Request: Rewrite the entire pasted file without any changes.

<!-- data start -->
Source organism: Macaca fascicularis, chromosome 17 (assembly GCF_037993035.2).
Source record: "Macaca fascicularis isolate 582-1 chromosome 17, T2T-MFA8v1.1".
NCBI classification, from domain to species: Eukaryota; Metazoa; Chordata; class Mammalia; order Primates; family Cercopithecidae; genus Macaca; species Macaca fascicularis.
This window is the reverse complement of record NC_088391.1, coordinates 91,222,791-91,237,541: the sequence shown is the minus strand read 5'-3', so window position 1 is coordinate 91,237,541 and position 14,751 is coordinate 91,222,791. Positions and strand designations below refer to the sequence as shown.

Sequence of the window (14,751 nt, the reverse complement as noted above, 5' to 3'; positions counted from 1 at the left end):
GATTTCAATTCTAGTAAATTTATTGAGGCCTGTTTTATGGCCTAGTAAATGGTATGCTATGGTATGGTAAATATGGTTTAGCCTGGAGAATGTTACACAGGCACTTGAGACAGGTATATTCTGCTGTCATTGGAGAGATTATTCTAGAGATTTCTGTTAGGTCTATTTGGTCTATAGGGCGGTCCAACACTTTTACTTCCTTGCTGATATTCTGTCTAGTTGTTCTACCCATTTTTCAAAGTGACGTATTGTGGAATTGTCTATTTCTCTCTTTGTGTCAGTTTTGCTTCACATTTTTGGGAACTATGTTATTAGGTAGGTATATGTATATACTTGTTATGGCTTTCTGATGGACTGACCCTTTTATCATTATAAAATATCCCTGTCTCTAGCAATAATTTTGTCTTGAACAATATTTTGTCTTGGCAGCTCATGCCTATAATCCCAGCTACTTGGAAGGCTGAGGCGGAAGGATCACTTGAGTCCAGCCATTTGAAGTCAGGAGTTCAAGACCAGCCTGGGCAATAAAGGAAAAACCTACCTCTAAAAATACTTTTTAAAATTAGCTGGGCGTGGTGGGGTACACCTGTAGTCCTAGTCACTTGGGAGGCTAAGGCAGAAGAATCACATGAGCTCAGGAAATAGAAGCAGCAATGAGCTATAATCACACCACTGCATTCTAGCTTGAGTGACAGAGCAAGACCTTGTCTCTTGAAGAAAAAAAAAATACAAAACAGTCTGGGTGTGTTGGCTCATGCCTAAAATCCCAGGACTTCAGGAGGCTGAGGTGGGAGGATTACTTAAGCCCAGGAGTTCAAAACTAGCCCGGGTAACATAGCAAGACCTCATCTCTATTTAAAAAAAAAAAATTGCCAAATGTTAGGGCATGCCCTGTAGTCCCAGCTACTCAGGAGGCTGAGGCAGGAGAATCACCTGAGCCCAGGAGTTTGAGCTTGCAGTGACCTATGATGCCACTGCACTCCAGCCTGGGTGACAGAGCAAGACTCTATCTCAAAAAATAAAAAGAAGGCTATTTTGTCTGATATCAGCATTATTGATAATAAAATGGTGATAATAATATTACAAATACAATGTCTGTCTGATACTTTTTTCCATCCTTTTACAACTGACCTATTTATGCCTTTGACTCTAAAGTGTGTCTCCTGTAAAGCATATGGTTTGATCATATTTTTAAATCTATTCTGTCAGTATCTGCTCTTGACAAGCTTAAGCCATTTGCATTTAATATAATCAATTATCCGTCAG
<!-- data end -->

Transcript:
Source organism: Macaca fascicularis, chromosome 17 (assembly GCF_037993035.2).
Source record: "Macaca fascicularis isolate 582-1 chromosome 17, T2T-MFA8v1.1".
NCBI classification, from domain to species: Eukaryota; Metazoa; Chordata; class Mammalia; order Primates; family Cercopithecidae; genus Macaca; species Macaca fascicularis.
This window is the reverse complement of record NC_088391.1, coordinates 91,222,791-91,237,541: the sequence shown is the minus strand read 5'-3', so window position 1 is coordinate 91,237,541 and position 14,751 is coordinate 91,222,791. Positions and strand designations below refer to the sequence as shown.

Sequence of the window (14,751 nt, the reverse complement as noted above, 5' to 3'; positions counted from 1 at the left end):
GATTTCAATTCTAGTAAATTTATTGAGGCCTGTTTTATGGCCTAGTAAATGGTATGCTATGGTATGGTAAATATGGTTTAGCCTGGAGAATGTTACACAGGCACTTGAGACAGGTATATTCTGCTGTCATTGGAGAGATTATTCTAGAGATTTCTGTTAGGTCTATTTGGTCTATAGGGCGGTCCAACACTTTTACTTCCTTGCTGATATTCTGTCTAGTTGTTCTACCCATTTTTCAAAGTGACGTATTGTGGAATTGTCTATTTCTCTCTTTGTGTCAGTTTTGCTTCACATTTTTGGGAACTATGTTATTAGGTAGGTATATGTATATACTTGTTATGGCTTTCTGATGGACTGACCCTTTTATCATTATAAAATATCCCTGTCTCTAGCAATAATTTTGTCTTGAACAATATTTTGTCTTGGCAGCTCATGCCTATAATCCCAGCTACTTGGAAGGCTGAGGCGGAAGGATCACTTGAGTCCAGCCATTTGAAGTCAGGAGTTCAAGACCAGCCTGGGCAATAAAGGAAAAACCTACCTCTAAAAATACTTTTTAAAATTAGCTGGGCGTGGTGGGGTACACCTGTAGTCCTAGTCACTTGGGAGGCTAAGGCAGAAGAATCACATGAGCTCAGGAAATAGAAGCAGCAATGAGCTATAATCACACCACTGCATTCTAGCTTGAGTGACAGAGCAAGACCTTGTCTCTTGAAGAAAAAAAAAATACAAAACAGTCTGGGTGTGTTGGCTCATGCCTAAAATCCCAGGACTTCAGGAGGCTGAGGTGGGAGGATTACTTAAGCCCAGGAGTTCAAAACTAGCCCGGGTAACATAGCAAGACCTCATCTCTATTTAAAAAAAAAAAATTGCCAAATGTTAGGGCATGCCCTGTAGTCCCAGCTACTCAGGAGGCTGAGGCAGGAGAATCACCTGAGCCCAGGAGTTTGAGCTTGCAGTGACCTATGATGCCACTGCACTCCAGCCTGGGTGACAGAGCAAGACTCTATCTCAAAAAATAAAAAGAAGGCTATTTTGTCTGATATCAGCATTATTGATAATAAAATGGTGATAATAATATTACAAATACAATGTCTGTCTGATACTTTTTTCCATCCTTTTACAACTGACCTATTTATGCCTTTGACTCTAAAGTGTGTCTCCTGTAAAGCATATGGTTTGATCATATTTTTAAATCTATTCTGTCAGTATCTGCTCTTGACAAGCTTAAGCCATTTGCATTTAATATAATCAATTATCCGTCAG